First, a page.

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108of the value. Accepted suffixes are `k', 'M', 'G', 'T', and 'P', denoting
109kilo (1024), mega (1024^2), giga (1024^3), tera (1024^4), and peta (1024^5)
110respectively. The suffix is not case sensitive. If prefixed with '0x', the
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111value is assumed to be base 16 (hexadecimal). A suffix may include a trailing 'b',
112for instance 'kb' is identical to 'k'. You can specify a base 10 value
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113by using 'KiB', 'MiB', 'GiB', etc. This is useful for disk drives where
114values are often given in base 10 values. Specifying '30GiB' will get you
11530*1000^3 bytes.
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116.TP
117.I bool
118Boolean: a true or false value. `0' denotes false, `1' denotes true.
119.TP
120.I irange
121Integer range: a range of integers specified in the format
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122\fIlower\fR:\fIupper\fR or \fIlower\fR\-\fIupper\fR. \fIlower\fR and
123\fIupper\fR may contain a suffix as described above. If an option allows two
124sets of ranges, they are separated with a `,' or `/' character. For example:
125`8\-8k/8M\-4G'.
83349190
YH
126.TP
127.I float_list
128List of floating numbers: A list of floating numbers, separated by
129a ':' charcater.
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130.SS "Parameter List"
131.TP
132.BI name \fR=\fPstr
d9956b64 133May be used to override the job name. On the command line, this parameter
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134has the special purpose of signalling the start of a new job.
135.TP
136.BI description \fR=\fPstr
137Human-readable description of the job. It is printed when the job is run, but
138otherwise has no special purpose.
139.TP
140.BI directory \fR=\fPstr
141Prefix filenames with this directory. Used to place files in a location other
142than `./'.
143.TP
144.BI filename \fR=\fPstr
145.B fio
146normally makes up a file name based on the job name, thread number, and file
d1429b5c 147number. If you want to share files between threads in a job or several jobs,
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148specify a \fIfilename\fR for each of them to override the default.
149If the I/O engine is file-based, you can specify
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150a number of files by separating the names with a `:' character. `\-' is a
151reserved name, meaning stdin or stdout, depending on the read/write direction
152set.
d60e92d1 153.TP
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154.BI lockfile \fR=\fPstr
155Fio defaults to not locking any files before it does IO to them. If a file or
156file descriptor is shared, fio can serialize IO to that file to make the end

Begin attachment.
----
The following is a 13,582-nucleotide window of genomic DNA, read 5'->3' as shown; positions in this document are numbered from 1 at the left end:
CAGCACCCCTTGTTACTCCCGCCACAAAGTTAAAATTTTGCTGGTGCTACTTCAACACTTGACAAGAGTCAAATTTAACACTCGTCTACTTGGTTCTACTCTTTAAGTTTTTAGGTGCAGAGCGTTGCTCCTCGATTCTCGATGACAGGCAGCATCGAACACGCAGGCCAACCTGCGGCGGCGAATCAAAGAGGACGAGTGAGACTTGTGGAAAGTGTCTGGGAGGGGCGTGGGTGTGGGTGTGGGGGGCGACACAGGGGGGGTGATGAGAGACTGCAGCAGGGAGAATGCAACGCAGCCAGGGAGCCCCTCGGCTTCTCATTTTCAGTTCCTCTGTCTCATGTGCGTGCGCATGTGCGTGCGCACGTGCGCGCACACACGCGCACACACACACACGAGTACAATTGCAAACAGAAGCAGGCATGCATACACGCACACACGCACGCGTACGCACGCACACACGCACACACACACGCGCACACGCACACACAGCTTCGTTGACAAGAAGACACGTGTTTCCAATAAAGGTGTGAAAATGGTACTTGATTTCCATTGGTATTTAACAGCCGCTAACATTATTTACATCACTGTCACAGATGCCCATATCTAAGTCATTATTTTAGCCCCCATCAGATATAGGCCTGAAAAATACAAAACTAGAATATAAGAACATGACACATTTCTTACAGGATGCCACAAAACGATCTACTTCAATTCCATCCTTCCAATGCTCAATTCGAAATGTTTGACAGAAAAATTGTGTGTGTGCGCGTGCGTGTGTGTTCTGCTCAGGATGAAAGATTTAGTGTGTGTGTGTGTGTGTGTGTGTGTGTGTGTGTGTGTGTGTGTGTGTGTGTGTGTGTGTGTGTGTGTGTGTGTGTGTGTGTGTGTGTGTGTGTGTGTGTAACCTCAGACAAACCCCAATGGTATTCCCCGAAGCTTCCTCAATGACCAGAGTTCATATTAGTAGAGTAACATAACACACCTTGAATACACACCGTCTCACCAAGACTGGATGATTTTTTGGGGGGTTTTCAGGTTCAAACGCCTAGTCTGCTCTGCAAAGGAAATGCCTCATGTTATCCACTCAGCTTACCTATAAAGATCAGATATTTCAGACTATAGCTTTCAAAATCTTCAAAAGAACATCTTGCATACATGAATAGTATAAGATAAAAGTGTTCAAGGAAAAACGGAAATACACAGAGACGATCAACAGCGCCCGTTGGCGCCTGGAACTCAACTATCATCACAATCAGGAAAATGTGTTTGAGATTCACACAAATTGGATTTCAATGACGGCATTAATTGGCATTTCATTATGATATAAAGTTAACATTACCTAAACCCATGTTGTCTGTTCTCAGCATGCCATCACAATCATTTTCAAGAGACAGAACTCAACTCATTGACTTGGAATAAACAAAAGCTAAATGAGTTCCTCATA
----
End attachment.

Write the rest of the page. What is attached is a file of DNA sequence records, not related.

157result consistent. This is usual for emulating real workloads that share files.
158The lock modes are:
159.RS
160.RS
161.TP
162.B none
163No locking. This is the default.
164.TP
165.B exclusive
166Only one thread or process may do IO at the time, excluding all others.
167.TP
168.B readwrite
169Read-write locking on the file. Many readers may access the file at the same
170time, but writes get exclusive access.
171.RE
172.P
173The option may be post-fixed with a lock batch number. If set, then each
174thread/process may do that amount of IOs to the file before giving up the lock.
175Since lock acquisition is expensive, batching the lock/unlocks will speed up IO.
176.RE
177.P
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178.BI opendir \fR=\fPstr
179Recursively open any files below directory \fIstr\fR.
180.TP
181.BI readwrite \fR=\fPstr "\fR,\fP rw" \fR=\fPstr
182Type of I/O pattern. Accepted values are:
183.RS
184.RS
185.TP
186.B read
d1429b5c 187Sequential reads.
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188.TP
189.B write
d1429b5c 190Sequential writes.
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191.TP
192.B randread
d1429b5c 193Random reads.
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194.TP
195.B randwrite
d1429b5c 196Random writes.
d60e92d1 197.TP
10b023db 198.B rw, readwrite
d1429b5c 199Mixed sequential reads and writes.
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200.TP
201.B randrw
d1429b5c 202Mixed random reads and writes.
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203.RE
204.P
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205For mixed I/O, the default split is 50/50. For certain types of io the result
206may still be skewed a bit, since the speed may be different. It is possible to
3b7fa9ec 207specify a number of IO's to do before getting a new offset, this is done by
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208appending a `:\fI<nr>\fR to the end of the string given. For a random read, it
209would look like \fBrw=randread:8\fR for passing in an offset modifier with a
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JA
210value of 8. If the postfix is used with a sequential IO pattern, then the value
211specified will be added to the generated offset for each IO. For instance,